R. Kelly may lose court’s OK to tour

R. Kelly walks into the Cook County Criminal Courts Building in Chicago on Thursday morning. He was threatened with arrest after missing his court date yesterday.

R&B star R. Kelly made his 9 a.m. appearance today in Cook County Criminal Court for a hearing he missed Wednesday, but he’s not out of the woods yet.

While Kelly avoided the arrest with which he had been threatened, Judge Vincent Gaughan said he will decide Friday whether to revoke Kelly’s bond or withdraw the court’s permission for him to continue his concert tour. At the same time, Gaughan said, he will set a trial date on the singer’s child porn charges.

Gaughan added that he was “very disappointed” in Kelly’s no-show, especially because he had earlier given Kelly a break in agreeing to move Kelly’s hearing date from Tuesday to Wednesday for “financial reasons.”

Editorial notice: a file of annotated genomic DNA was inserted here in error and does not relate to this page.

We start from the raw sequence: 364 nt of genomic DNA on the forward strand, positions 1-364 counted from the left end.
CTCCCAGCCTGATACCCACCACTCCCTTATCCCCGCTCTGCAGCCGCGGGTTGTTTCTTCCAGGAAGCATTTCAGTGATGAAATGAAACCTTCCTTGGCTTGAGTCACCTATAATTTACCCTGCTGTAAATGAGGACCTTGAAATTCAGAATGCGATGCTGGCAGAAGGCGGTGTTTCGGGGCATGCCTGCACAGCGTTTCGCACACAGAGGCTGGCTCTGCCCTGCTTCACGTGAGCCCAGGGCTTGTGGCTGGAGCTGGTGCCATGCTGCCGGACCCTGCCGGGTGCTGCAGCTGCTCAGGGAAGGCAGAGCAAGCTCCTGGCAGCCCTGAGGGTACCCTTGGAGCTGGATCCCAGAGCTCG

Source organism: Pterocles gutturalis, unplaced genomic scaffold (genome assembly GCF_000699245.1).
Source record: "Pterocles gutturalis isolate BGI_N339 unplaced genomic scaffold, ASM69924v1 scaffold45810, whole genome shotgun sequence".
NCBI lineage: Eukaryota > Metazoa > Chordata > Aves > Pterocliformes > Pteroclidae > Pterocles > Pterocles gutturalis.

Kelly didn’t make Wednesday’s hearing because Utah state troopers this week pulled over his tour buses for speeding. Kelly is in the middle of a 45-city tour to support his “Double Up” album.

When Kelly failed to appear Wednesday, prosecutors asked Gaughan to issue a bench warrant for Kelly’s arrest.

Kelly, who created the hit music video series “Trapped in the Closet,” is allowed to travel out of state with the court’s permission but is required to check in with the court’s pretrial services department. An official with the department told Gaughan on Wednesday that Kelly had been complying with rules.

Kelly’s attorney, Edward Genson, had said the singer was en route to Chicago from a tour stop in Sacramento when he was delayed by snow. To make matters worse, Genson said, Kelly’s concert caravan was stopped for speeding in Utah.

Cameron Roden, public information officer with the Utah Highway Patrol, said Kelly’s four tour buses were traveling on Interstate Highway 70 near Green River when they were pulled over for speeding at 7:55 a.m. Tuesday.

Roden did not know the exact speed of the buses, but “I heard it was pretty fast,” he said. The drivers were cited for speeding, Roden said.

At the traffic stop, an officer also discovered an alleged violation in the buses’ logbooks. Genson said the books had not been properly filled out to show how long the drivers had been driving and therefore did not indicate whether they had sufficient rest.

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